Monday, April 27, 2015

Will A Nuclear Deal Bring The U.S. And Iran Together?

Intense contacts between U.S. Secretary of State John Kerry (left) and Iranian Foreign Minister Javad Zarif have now become routine. (file photo)

Golnaz Esfandiari

"What should I wear, now that we will be hanging out with the Americans?"

It's a joke that was making the rounds among Iranians after a framework nuclear deal with world powers was hammered out after lengthy negotiations in Switzerland. And it reflects the wish of many Iranians for a normalization of ties with the country their leaders have branded "the Great Satan."

But that wish is not likely to come true anytime soon.

Even in the event that a deal can be finalized, analysts and former diplomats don't expect a shift in the ties between the two countries that have exchanged accusations and threats for more than three decades.

John Limbert, a former diplomat at the U.S. Embassy in Tehran, says that a nuclear deal would demonstrate, to both sides, that there's a better way of dealing with the relationship.

"A nuclear deal is not going to make the two countries friends," said Limbert, who was held hostage for more than a year after the embassy was stormed following the 1979 Islamic Revolution. "It's not going to make us like each other, it's not going to make us trust each other, but it will show a different and more productive way of handling the relationship."

No-Contact Taboo Broken

Since the 1979 revolution, direct contact between senior officials of the two countries has been extremely rare. But, in recent months, intense bilateral talks between U.S. Secretary of State John Kerry and Iranian Foreign Minister Javad Zarif have become routine. The directs contact follows a historic telephone call between U.S. President Barack Obama and Iranian President Hassan Rohani in September 2013 .

Former Iranian lawmaker Fatemeh Haghighatjoo says such interactions and, ultimately, a nuclear deal could help break down the wall of mistrust that has divided the long-time foes.

"Officials from the countries will gain a better [understanding] of each other," Haghghatjoo said.

Vali Nasr, the dean of the School of Advanced International Studies at Johns Hopkins University and a former State Department foreign-policy expert, says the nuclear negotiations that have been going on for more than a year have already transformed relations between the two states.

"The taboo of no contact with the United States has been broken," Nasr said.

"They had never entered into a joint agreement that they both had signed," he said, noting that this barrier was crossed with the signing of the Joint Plan of Action (JPOA) in November. Now, while the current framework agreement is not a signed document, "nevertheless both have endorsed it," Nasr added.

Nasr says that a comprehensive nuclear agreement does not necessarily point to a broader relationship. But he says that the achievement "would lay the basis for a potentially broader set of relationships and engagements in other spheres."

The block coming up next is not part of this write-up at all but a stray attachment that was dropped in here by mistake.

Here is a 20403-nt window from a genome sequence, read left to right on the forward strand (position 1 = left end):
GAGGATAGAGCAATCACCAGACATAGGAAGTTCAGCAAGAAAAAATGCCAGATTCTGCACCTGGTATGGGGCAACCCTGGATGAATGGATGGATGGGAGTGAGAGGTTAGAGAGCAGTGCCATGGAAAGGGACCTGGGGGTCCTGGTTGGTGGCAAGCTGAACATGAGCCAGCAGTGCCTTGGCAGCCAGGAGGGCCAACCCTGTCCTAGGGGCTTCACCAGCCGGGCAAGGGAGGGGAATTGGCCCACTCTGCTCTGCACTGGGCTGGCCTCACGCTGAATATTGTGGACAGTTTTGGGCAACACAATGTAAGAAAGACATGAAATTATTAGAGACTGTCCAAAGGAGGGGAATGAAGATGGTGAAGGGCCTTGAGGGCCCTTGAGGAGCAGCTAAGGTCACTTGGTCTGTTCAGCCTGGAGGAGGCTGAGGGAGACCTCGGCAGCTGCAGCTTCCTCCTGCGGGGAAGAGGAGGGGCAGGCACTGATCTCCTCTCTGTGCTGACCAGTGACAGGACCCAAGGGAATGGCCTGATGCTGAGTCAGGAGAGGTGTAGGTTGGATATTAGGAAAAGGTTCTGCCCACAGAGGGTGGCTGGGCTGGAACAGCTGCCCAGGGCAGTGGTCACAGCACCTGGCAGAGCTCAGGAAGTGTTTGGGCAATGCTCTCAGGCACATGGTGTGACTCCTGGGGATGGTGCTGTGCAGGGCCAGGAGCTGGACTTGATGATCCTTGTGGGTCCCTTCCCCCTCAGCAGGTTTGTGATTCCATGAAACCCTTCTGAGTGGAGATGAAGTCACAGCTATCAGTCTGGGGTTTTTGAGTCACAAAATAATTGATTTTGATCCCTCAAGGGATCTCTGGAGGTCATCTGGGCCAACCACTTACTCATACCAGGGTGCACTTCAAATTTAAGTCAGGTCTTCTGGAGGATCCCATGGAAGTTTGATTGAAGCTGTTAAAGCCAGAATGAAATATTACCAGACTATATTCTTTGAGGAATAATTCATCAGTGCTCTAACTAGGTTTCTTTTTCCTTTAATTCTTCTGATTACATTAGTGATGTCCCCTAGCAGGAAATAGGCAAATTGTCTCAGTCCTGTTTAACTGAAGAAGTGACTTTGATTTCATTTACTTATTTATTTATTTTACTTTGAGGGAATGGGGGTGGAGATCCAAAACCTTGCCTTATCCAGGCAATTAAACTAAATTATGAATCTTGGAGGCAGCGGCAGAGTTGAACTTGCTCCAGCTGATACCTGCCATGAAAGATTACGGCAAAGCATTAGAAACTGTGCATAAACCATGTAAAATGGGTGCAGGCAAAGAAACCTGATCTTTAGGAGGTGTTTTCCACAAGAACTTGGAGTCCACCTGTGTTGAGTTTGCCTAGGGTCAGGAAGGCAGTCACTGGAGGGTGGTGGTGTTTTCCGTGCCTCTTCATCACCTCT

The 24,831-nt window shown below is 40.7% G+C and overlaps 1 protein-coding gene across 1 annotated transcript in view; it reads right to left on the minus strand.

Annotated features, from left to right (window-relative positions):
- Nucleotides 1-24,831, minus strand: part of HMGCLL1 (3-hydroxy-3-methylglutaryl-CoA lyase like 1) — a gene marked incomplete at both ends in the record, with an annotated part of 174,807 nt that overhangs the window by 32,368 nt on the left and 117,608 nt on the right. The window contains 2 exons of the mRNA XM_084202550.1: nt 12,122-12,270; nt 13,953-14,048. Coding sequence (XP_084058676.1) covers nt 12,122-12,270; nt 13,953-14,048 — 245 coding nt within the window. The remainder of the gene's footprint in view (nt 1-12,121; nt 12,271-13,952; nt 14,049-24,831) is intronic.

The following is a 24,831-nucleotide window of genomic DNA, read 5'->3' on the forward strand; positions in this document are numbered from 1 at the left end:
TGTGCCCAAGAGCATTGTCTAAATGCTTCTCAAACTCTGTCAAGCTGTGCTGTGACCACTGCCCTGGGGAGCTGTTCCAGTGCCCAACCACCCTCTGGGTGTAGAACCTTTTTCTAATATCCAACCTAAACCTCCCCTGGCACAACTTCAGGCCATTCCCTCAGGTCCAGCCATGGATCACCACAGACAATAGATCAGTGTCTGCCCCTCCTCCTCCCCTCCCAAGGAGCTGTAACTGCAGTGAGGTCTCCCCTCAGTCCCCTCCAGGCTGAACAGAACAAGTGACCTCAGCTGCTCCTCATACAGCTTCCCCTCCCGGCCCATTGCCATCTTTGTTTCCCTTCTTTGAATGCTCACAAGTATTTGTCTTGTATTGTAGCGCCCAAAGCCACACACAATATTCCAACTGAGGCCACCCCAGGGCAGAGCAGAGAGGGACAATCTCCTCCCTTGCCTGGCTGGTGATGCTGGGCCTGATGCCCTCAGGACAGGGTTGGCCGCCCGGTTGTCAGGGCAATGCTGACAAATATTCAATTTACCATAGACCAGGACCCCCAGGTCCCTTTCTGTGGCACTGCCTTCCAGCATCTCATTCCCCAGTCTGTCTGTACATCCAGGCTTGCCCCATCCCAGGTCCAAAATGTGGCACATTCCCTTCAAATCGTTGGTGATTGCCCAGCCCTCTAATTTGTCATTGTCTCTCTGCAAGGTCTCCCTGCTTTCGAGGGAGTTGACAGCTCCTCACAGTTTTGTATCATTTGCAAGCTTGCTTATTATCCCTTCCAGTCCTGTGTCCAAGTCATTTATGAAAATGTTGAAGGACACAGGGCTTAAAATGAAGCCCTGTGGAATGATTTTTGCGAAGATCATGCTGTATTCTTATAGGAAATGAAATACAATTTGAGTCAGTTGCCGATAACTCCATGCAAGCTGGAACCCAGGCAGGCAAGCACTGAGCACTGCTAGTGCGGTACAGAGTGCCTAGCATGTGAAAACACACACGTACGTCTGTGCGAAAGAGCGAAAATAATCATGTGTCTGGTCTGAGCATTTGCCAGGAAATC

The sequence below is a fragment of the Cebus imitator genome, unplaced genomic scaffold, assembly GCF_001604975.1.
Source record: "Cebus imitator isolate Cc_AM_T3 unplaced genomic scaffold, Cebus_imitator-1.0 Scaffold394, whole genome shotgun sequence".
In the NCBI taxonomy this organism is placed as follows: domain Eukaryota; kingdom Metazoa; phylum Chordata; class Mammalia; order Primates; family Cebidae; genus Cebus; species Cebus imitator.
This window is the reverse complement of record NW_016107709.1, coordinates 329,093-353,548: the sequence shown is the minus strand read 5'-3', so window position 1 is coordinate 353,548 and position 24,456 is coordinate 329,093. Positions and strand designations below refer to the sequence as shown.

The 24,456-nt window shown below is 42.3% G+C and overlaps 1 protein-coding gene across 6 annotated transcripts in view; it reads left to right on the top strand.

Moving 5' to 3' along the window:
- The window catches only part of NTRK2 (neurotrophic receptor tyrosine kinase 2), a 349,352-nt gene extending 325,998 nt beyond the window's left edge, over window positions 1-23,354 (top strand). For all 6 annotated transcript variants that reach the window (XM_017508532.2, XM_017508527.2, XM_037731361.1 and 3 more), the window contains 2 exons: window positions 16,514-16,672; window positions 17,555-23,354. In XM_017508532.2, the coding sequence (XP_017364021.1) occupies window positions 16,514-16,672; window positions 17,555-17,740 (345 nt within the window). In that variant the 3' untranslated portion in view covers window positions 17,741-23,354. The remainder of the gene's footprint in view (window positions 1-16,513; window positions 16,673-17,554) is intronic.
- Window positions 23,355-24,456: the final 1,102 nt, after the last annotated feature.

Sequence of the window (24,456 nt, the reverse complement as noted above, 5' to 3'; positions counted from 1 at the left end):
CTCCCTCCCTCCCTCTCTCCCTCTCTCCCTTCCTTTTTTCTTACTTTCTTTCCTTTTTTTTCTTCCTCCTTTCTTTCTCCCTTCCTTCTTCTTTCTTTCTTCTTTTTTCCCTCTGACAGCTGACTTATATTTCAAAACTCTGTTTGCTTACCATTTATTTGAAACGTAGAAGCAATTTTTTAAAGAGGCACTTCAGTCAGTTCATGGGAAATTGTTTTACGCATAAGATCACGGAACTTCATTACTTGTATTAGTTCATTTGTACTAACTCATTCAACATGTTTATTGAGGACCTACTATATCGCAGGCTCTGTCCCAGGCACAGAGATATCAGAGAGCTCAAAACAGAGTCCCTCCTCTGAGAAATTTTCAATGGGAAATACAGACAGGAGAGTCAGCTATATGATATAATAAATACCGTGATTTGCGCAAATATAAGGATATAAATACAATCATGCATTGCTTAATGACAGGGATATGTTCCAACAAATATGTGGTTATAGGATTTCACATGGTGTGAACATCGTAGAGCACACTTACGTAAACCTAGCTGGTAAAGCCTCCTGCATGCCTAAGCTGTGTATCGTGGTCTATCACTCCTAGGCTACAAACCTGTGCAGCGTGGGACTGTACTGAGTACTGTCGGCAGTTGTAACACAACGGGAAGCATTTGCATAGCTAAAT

Regional Cooperation Or Continued Rivalry

A deal, some observers have argued, could embolden Iran to pursue a more aggressive regional role. The Islamic republic already has considerable influence in countries such as Iraq, Syria, Lebanon, and among Yemen's Shi'a. But the argument goes that it could invest more into its efforts in those countries if it were freed of crippling financial sanctions imposed over its nuclear activities.

Alireza Nader, a senior Iran analyst at the Rand Corporation, says Iran's future regional policies will depend on which faction of the Iranian establishment will be strengthened by a nuclear deal: the moderates who believe that more openness and better ties and engagement with the world, including the United States, is the way to go, or ideology-driven hard-liners who see a rapprochement as being against their interests. 

"Iran could have more resources, but if it seeks to end its isolation and open its economy, then it might have to be less aggressive in the region, "Nader said.

Nader believes that if a nuclear deal were signed, then the U.S. and Iran could even explore "discrete areas of cooperation" in Afghanistan and Iraq where the two countries have common enemies: the Taliban and the Sunni militant group Islamic State (IS).

"We shouldn't have high expectations, but given Iran's aging leadership and the potential for change, a nuclear deal is a first promising step."

Despite the common interests, the United States and Iran have been also fighting for influence and power in the region where Washington's allies, including Israel and Saudi Arabia, have been also taking measures to counter Iran's influence.

A nuclear deal should open up the possibility of talking about other issues where the two sides share differences and common interests, says Limbert, who went on to serve as deputy assistant secretary of state for Near Eastern affairs.

He recalls that when he was serving in the State Department just a few years ago, "when we talked about talking to the Iranians about Afghanistan, or Sunni-based extremism or narcotics, the answer was: 'We can't do that until we have some resolution of the nuclear issue.'"

Gary Sick, a scholar at Columbia University who served on the U.S. National Security Council, says the ice has been broken and both countries have indicated that they're willing to deal seriously with each other.

"That is a very hopeful thing," says Sick, while adding that he could see a day where the two countries could work together based on mutual interests.

"We do have a lot of serious issues to talk about," he says. "We're getting out of Afghanistan, that's a subject that's of great interest to us and to Iran about stability there. The whole question of fighting  [IS] -- Iran is doing it and we're at least indirectly supporting them in the process."

But, he adds, "If we were able to talk to each other and coordinate our activities -- that would be a huge plus."

Leaving The Door Open